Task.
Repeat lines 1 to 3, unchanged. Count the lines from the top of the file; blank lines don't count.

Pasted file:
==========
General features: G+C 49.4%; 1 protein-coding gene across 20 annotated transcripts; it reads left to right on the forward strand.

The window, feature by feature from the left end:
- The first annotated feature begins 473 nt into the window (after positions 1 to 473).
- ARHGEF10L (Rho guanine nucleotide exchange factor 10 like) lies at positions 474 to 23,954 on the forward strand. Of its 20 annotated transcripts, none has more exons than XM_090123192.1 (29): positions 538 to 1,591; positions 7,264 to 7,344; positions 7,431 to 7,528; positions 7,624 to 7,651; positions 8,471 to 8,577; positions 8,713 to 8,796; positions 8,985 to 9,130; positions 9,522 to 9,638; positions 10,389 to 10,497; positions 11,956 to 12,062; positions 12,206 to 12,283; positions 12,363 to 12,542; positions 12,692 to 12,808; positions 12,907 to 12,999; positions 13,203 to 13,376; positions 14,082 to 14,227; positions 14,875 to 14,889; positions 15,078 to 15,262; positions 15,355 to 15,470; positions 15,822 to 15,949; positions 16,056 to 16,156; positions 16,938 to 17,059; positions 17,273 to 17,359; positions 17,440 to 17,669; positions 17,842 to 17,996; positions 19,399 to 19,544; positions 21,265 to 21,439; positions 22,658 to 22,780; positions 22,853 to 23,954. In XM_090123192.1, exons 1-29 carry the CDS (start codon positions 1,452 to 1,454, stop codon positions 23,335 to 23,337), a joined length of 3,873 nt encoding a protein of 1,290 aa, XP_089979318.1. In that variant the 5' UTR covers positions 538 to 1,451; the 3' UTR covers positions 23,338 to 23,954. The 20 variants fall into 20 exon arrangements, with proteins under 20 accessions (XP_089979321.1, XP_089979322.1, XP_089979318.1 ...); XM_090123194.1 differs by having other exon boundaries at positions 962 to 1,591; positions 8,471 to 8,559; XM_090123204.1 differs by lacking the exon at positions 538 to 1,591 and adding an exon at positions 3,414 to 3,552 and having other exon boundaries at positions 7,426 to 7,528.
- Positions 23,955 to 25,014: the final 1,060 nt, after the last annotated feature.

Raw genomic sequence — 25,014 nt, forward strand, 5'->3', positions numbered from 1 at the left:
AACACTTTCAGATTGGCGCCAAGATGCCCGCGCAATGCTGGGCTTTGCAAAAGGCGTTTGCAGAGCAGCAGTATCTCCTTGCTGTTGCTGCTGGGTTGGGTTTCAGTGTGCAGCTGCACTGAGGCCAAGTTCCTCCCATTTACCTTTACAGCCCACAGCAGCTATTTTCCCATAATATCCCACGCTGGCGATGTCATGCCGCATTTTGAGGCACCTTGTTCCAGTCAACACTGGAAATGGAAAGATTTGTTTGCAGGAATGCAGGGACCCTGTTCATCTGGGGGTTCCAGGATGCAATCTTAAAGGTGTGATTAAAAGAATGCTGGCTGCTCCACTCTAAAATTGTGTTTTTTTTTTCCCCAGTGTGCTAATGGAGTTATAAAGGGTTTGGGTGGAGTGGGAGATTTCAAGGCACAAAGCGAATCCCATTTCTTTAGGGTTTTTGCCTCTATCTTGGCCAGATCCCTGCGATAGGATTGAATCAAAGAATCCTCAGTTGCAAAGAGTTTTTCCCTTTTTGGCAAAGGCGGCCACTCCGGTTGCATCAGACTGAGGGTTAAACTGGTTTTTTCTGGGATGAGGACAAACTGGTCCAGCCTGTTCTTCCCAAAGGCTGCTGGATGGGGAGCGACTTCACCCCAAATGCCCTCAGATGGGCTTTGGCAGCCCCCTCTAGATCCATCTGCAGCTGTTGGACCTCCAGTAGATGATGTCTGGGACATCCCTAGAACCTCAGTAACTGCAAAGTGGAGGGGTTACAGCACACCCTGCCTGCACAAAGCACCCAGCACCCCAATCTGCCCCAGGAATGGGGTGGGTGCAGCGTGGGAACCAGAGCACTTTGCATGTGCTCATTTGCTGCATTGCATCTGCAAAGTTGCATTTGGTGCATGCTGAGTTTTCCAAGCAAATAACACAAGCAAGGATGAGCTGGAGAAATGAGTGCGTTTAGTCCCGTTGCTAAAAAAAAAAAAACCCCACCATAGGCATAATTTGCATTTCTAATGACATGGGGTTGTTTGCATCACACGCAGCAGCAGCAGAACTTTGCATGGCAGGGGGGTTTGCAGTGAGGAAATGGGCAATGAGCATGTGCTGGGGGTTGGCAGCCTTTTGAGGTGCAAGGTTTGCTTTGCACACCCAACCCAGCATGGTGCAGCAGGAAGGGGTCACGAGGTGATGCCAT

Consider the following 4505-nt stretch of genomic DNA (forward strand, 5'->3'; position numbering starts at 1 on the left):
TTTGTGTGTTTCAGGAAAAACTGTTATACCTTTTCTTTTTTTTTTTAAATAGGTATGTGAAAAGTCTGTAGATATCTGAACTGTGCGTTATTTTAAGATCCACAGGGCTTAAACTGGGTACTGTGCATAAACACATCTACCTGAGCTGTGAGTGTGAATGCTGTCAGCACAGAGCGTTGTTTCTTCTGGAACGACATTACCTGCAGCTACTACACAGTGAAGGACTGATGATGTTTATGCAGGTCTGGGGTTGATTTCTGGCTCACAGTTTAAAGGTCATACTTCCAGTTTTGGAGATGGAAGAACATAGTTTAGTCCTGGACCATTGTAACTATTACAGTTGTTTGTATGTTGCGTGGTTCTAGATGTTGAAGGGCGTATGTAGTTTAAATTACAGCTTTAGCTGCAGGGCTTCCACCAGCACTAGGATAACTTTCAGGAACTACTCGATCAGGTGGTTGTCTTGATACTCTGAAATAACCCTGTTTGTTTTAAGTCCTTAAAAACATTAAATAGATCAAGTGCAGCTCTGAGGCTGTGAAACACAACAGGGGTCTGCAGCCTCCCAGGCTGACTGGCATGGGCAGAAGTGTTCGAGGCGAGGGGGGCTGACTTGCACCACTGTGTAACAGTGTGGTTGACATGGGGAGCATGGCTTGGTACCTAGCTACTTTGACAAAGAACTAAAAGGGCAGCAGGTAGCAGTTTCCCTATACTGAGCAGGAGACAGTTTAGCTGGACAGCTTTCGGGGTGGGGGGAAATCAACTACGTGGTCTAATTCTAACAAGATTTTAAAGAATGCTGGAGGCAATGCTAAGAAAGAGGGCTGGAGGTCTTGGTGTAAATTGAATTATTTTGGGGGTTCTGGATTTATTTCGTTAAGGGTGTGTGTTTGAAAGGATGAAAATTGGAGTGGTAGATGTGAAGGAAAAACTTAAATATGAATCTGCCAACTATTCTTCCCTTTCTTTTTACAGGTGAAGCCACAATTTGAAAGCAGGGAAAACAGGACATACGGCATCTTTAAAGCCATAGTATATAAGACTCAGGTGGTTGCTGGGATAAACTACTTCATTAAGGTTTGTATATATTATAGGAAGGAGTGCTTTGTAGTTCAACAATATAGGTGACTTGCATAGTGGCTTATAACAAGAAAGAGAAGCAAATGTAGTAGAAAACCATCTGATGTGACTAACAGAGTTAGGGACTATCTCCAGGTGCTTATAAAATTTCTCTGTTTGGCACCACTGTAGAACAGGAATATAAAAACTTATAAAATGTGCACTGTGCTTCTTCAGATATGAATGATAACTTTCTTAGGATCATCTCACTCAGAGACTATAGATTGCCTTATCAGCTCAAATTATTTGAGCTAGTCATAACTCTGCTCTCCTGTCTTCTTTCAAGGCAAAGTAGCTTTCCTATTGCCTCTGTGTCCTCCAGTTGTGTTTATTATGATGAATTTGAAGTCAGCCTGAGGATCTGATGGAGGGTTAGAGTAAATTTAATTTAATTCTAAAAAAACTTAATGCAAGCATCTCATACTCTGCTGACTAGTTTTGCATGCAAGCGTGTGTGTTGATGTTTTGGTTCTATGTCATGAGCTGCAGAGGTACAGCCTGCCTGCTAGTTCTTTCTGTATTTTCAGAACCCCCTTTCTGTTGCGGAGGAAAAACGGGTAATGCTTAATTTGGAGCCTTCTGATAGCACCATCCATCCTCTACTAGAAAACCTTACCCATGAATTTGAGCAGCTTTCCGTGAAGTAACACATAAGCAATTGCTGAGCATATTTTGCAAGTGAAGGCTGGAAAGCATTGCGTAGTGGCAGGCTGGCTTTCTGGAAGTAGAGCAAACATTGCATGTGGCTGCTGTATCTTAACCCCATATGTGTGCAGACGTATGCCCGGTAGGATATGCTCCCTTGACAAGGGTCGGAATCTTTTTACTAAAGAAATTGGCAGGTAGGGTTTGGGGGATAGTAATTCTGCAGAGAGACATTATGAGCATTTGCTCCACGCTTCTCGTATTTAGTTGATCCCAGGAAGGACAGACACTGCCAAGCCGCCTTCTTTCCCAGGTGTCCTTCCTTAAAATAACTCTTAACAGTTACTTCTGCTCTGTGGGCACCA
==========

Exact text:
General features: G+C 49.4%; 1 protein-coding gene across 20 annotated transcripts; it reads left to right on the forward strand.

The window, feature by feature from the left end:
- The first annotated feature begins 473 nt into the window (after positions 1 to 473).